Some of the highly regarded museums displaying classic motorcycles can trace their beginnings back to a private collection. Enthusiasts often start out by acquiring a single machine, and soon find the experience so enjoyable that they find and purchase other similar machines, typically from the same manufacturer.
As collections grow, the first thing that happens to most collectors is that they begin to run out of space, not just to display or store the bikes, but to work on them. It is about this time that some enthusiasts decide to display their collection in a public location—a small museum, for example.
For many collectors, the hobby becomes serious when they realize how many bikes they have. The typical collector gravitates toward a single make or type of machine. In addition, many competition riders keep the machines they once raced.
Building the Collection
When the point is reached that the owner realizes he or she is consciously building a collection, their approach changes. For example, if the collector is trying to put together a collection of 1960s small Italian road race bikes, he will at some point search the internet, or attend an auction looking to purchase a hard-to-find part. During this process he may well purchase other parts or even memorabilia connected with his collection.
Although some of the purchases a collector makes may not be used on one of his bikes, they may be a useful bartering tool for those hard to locate items. This is not a case of hoarding, but a legitimate way to secure hard-to-find parts.
When attending auctions or swap meets, for example, the collector should consider general items such as handlebar grips, footrest rubbers, cables, etc., all of which tend to be generic and therefore interchangeable between makes and models. Items purchased at this point will again come in handy later.
Keeping or increasing the value of machines within a collection will often come down to the originality of the machines. For example, the value of the machines can be greatly affected by the muffler fitted. If a 4 into 1is fitted to a machine, for example, its value may well be increased if a set of the original 4 into 4 pipes and silencers are fitted.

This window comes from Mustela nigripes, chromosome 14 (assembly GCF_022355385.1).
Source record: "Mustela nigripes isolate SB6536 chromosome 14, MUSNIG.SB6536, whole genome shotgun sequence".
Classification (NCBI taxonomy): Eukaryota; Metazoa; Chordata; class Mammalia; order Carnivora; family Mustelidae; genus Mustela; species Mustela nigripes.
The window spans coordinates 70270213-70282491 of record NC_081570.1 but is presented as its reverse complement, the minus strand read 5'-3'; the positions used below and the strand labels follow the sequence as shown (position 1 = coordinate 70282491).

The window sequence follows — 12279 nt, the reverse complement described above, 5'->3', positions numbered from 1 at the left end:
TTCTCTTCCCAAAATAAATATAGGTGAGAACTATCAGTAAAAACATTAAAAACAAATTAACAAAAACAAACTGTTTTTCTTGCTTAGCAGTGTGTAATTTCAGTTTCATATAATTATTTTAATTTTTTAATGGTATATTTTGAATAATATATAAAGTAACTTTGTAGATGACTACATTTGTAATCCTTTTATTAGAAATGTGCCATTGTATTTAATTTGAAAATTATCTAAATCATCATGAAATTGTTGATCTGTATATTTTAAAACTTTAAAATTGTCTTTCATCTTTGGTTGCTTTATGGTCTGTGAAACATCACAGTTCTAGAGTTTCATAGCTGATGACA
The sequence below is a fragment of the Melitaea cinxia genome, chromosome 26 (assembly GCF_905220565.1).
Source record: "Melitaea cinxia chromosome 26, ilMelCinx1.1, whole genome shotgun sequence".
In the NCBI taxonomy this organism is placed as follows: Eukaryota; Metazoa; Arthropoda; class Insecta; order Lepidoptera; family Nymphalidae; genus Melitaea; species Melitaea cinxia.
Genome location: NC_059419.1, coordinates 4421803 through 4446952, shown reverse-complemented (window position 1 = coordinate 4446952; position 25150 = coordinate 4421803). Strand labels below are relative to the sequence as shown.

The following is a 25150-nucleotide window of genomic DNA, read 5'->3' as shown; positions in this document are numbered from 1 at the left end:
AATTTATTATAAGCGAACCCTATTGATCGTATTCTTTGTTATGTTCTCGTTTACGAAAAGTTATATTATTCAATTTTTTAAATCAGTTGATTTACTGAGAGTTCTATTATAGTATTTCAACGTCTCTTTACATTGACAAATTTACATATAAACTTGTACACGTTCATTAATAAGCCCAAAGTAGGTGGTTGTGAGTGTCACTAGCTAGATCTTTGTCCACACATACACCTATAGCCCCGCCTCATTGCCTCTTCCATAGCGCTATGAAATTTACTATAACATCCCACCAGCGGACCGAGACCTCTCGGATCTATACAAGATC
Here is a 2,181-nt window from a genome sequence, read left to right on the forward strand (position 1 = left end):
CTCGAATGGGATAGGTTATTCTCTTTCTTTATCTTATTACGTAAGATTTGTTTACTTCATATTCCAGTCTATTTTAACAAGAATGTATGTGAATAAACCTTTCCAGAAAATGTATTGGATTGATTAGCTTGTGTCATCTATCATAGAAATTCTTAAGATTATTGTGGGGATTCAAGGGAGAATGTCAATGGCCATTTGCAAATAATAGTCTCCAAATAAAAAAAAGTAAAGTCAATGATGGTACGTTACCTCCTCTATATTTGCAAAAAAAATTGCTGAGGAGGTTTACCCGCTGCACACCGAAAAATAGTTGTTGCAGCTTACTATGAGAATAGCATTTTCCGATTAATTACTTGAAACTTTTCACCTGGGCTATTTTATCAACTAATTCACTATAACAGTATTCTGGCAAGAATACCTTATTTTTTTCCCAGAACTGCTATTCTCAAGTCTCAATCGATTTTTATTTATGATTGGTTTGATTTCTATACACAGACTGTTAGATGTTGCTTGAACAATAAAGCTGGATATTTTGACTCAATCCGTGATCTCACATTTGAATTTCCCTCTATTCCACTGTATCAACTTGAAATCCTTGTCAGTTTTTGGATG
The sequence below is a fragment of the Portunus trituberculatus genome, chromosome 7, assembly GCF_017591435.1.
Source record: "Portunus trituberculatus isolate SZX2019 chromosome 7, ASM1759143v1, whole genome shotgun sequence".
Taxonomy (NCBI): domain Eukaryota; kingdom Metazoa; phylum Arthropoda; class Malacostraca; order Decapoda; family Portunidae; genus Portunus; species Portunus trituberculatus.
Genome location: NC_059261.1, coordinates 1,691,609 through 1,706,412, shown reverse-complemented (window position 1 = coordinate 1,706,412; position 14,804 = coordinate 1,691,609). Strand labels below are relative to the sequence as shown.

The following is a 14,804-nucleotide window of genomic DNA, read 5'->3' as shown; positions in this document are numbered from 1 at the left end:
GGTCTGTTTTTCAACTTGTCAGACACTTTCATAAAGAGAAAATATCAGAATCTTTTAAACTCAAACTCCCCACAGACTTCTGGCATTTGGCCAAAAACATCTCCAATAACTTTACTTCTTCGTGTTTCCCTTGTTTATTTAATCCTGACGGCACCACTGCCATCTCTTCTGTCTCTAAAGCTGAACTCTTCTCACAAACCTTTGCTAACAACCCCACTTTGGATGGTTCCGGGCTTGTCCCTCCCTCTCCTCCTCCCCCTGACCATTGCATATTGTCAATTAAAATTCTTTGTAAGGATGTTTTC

Returning a classic motorcycle it to its original specification is something to keep in mind when searching for parts for another machine within a collection. For example, an owner may be searching at a swap meet for a headlight shell and see an original NOS set of handlebar grips. The bottom line here is that the collector must always be on the lookout for parts, bikes or.
As with most aspects of classic bike participation, research is the key to many problems--researching where a manufacturer exported bikes to can lead to an untapped source of parts. This is particularly true for the smaller capacity machines because they were often exported to other countries for use as commuter bikes.
Some examples of this include:
Honda Express. Many of these machines were imported into Bermuda for the buoyant motorcycle rental market.
Yamaha RX100. Examples of this bike were manufactured (built) under license in India where they had a very strong market presence.
Yamaha RD350B. Again assembled under license in India, the RD350B was available from 1983 in that country as the Rajdoot 350.
Vespa Scooters. These popular scooters have a strong presence in Vietnam, but as these machines were sold in 114 countries and produced under license in 13, parts are available worldwide.
Most of these countries have a substantial spare parts inventory as they tend to keep these bikes running longer. However, certain items are not the same on some of these bikes to reflect the local market—rebadging is typical, as is a different name on the side cases, for example.